Iraqi officials locked down Baghdad on Tuesday, shutting down much of the city, during a carefully orchestrated sweep that halted a plot to launch what would have been one of the worst attacks in years. The plot involved hundreds of pounds of explosives, several car bombs and other attacks targeting key government agencies.

That Iraqi forces detected and halted the plan in time is seen as a significant success, demonstrating Iraq's ability to stand on its own. Many believe the plot aimed to sow unrest in the lead-up to the March parliamentary elections, shattering Iraq's tenuous political stability.

  • In Iraqi Politics, Security Is Key The Washington Post's Leila Fadel and Aziz Alwan note that, for Prime Minister Nouri al-Maliki and other politics, security will be central in the coming election. "Another major attack would have been particularly damaging to members of Maliki's coalition running in parliamentary elections. The coalition's candidates are campaigning on a security platform," they write. "Iraqi security forces hailed their discovery of the cache and their ability to shut down parts of the capital, saying their efforts were a testament to the ability of Prime Minister Nouri al-Maliki's government to maintain security."
  • Terror Meant to Promote Political Unrest The Associate Press says their aim is to disrupt Iraq's tenuous political process. "Officials have warned that insurgents seeking to disrupt the vote could try to increase attacks as the election nears. The stakes are especially high for the prime minister's Rule of Law coalition, which is campaigning on its ability to protect Iraqi citizens."
  • Political Opponents Insist Threat Exaggerated The New York Times's Timothy Williams reports that opposition leaders in Iraq are accusing the government of exploiting or even fabricating security concerns for political gain. "The announcement set off accusations from some Sunni politicians that the Shiite-led Iraqi government had exaggerated the incident to burnish its security credentials ahead of a March 7 national election and that the lockdown of the city that was ordered was unnecessary. 'The government is trying to leave the citizens with the impression that there is a battle. They terrified and shocked the people,' said Sunni legislator Saleh al-Mutlaq, whose party recently was barred from the upcoming election."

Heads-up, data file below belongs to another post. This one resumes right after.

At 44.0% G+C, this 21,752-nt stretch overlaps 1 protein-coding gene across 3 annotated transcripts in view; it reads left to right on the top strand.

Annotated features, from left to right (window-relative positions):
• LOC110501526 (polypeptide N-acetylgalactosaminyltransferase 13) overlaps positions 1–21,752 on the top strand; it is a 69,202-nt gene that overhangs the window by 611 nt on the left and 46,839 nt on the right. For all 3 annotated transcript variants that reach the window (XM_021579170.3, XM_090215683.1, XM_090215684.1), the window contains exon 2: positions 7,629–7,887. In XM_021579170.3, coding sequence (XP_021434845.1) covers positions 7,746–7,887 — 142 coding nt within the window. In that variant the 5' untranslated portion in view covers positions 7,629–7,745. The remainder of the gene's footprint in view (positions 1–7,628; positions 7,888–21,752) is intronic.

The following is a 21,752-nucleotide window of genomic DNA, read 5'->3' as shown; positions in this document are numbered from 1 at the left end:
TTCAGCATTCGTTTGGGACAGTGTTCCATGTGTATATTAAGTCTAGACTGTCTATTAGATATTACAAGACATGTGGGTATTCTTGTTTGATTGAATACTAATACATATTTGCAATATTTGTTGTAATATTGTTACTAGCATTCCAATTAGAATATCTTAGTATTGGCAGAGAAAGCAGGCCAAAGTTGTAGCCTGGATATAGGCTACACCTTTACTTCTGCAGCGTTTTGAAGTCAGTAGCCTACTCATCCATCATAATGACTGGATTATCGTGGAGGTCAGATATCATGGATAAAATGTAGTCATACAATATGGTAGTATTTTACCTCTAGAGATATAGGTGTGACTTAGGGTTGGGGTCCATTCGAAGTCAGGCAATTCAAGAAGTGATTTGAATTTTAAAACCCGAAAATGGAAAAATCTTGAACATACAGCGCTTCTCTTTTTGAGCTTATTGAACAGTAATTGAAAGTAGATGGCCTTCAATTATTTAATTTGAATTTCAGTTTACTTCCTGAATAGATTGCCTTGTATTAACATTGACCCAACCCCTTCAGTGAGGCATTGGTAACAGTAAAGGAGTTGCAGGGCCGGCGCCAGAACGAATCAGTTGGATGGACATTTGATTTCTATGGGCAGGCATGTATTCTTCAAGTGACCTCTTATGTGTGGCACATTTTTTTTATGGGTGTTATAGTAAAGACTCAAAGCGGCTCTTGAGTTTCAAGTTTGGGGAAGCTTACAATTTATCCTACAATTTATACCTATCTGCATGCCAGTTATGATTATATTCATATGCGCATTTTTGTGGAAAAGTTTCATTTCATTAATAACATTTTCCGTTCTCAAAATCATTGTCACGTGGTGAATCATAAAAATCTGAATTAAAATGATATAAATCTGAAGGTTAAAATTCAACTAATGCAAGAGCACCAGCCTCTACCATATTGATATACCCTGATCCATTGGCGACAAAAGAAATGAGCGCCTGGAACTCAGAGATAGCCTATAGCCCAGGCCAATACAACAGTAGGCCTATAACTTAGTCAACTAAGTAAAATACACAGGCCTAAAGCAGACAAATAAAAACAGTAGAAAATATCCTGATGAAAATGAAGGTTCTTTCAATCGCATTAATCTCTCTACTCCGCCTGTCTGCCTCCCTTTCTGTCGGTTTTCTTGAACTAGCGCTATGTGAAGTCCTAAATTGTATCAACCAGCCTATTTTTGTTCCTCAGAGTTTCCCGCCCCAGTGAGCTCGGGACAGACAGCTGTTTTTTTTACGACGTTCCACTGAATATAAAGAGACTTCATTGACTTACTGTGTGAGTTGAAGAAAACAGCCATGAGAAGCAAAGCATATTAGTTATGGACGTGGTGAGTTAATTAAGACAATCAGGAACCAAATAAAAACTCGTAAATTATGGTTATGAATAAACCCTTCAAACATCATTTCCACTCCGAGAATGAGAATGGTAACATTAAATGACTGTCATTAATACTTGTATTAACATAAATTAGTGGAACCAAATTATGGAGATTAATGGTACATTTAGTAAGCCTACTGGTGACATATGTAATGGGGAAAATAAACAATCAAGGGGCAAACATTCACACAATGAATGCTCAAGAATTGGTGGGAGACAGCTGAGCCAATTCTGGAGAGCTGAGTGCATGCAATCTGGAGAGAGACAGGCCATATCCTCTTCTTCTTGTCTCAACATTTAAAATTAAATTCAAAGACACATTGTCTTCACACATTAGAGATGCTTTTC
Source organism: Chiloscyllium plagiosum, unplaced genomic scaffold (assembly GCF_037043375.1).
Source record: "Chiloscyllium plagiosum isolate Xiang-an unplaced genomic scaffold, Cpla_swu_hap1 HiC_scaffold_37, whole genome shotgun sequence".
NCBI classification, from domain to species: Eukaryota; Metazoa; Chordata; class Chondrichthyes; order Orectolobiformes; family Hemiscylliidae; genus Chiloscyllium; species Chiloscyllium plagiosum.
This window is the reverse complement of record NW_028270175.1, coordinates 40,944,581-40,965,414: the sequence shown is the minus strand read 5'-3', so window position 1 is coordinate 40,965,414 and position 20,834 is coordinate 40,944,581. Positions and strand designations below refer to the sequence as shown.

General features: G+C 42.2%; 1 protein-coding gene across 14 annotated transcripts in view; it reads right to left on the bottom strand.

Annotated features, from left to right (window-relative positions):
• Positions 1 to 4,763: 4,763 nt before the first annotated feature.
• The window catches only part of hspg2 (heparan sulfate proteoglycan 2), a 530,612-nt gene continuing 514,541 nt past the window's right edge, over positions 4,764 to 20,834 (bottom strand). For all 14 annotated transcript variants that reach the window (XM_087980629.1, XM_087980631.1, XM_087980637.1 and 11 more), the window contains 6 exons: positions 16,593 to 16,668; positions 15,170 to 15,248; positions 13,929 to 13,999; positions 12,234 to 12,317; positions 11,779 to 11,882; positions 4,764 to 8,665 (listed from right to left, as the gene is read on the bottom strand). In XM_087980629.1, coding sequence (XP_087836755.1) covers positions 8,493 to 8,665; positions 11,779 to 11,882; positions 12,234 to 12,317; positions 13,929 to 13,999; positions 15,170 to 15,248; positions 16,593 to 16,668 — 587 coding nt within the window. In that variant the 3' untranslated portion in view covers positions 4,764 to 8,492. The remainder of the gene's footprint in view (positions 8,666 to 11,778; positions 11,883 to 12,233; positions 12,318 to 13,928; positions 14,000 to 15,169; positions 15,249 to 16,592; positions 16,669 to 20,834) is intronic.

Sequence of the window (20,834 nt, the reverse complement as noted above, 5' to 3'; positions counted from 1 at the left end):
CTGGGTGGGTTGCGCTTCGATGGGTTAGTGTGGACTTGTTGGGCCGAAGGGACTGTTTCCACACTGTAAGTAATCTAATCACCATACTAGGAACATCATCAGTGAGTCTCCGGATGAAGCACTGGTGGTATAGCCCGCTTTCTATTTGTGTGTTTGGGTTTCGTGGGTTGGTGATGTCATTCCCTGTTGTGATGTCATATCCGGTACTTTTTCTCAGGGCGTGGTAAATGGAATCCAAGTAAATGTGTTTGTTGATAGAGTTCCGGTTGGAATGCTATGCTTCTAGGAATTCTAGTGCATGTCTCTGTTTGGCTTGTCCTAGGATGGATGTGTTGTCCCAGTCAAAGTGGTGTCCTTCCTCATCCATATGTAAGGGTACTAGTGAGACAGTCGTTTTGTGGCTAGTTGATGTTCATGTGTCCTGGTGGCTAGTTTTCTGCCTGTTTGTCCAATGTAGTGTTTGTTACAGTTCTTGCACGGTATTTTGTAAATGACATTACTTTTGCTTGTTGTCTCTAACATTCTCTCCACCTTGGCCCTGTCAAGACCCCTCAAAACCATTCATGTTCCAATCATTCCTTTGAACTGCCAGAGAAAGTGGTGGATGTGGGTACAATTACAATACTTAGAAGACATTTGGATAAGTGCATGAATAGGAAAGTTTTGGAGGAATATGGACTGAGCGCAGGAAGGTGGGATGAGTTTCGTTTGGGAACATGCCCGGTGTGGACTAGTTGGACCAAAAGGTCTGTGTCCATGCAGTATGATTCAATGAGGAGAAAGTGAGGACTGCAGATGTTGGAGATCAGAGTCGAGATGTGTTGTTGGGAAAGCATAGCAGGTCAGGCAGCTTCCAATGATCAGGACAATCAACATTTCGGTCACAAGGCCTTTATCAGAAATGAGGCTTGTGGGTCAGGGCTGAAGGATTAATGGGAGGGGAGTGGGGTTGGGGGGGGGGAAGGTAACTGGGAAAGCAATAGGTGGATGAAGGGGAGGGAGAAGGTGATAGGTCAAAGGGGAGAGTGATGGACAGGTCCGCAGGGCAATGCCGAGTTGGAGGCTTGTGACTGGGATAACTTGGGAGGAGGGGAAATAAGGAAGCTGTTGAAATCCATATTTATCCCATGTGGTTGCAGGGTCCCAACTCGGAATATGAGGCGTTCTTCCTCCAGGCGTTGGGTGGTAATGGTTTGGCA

• Rumors of a Coup IraqPundit recounts from Baghdad. "There were all sorts of rumours circulating around town. And though the official statement is that authorities blocked certain neighbourhoods for a while to search for bomb materials, Iraqis still believe there was a coup attempt against Nouri Al Maliki," he writes. "The whispers and the fears show how people still attribute special powers to the Baathists. They are not yet gone for good, and nobody believes they will ever leave completely."
  • Is It Good That Americans Don't Care? Spencer Ackerman explores American indifference to this and other big stories out of Iraq. "What I do know is that absolutely none of this will have any impact at all on American politics. Iraq is just... gone as an issue," he writes. "I suppose it's ultimately a positive thing that the acrimony of the Iraq war is behind us, at least for now. And it's not actually problematic that the U.S. can't seem to pay attention to more than one war at a time, since the point of U.S. foreign policy, as a general proposition, should be to fight as few wars as humanly possible. But this American sense that a problem overseas is solved the moment American politics reaches an equilibrium about it -- that's just unhealthy and self-delusional."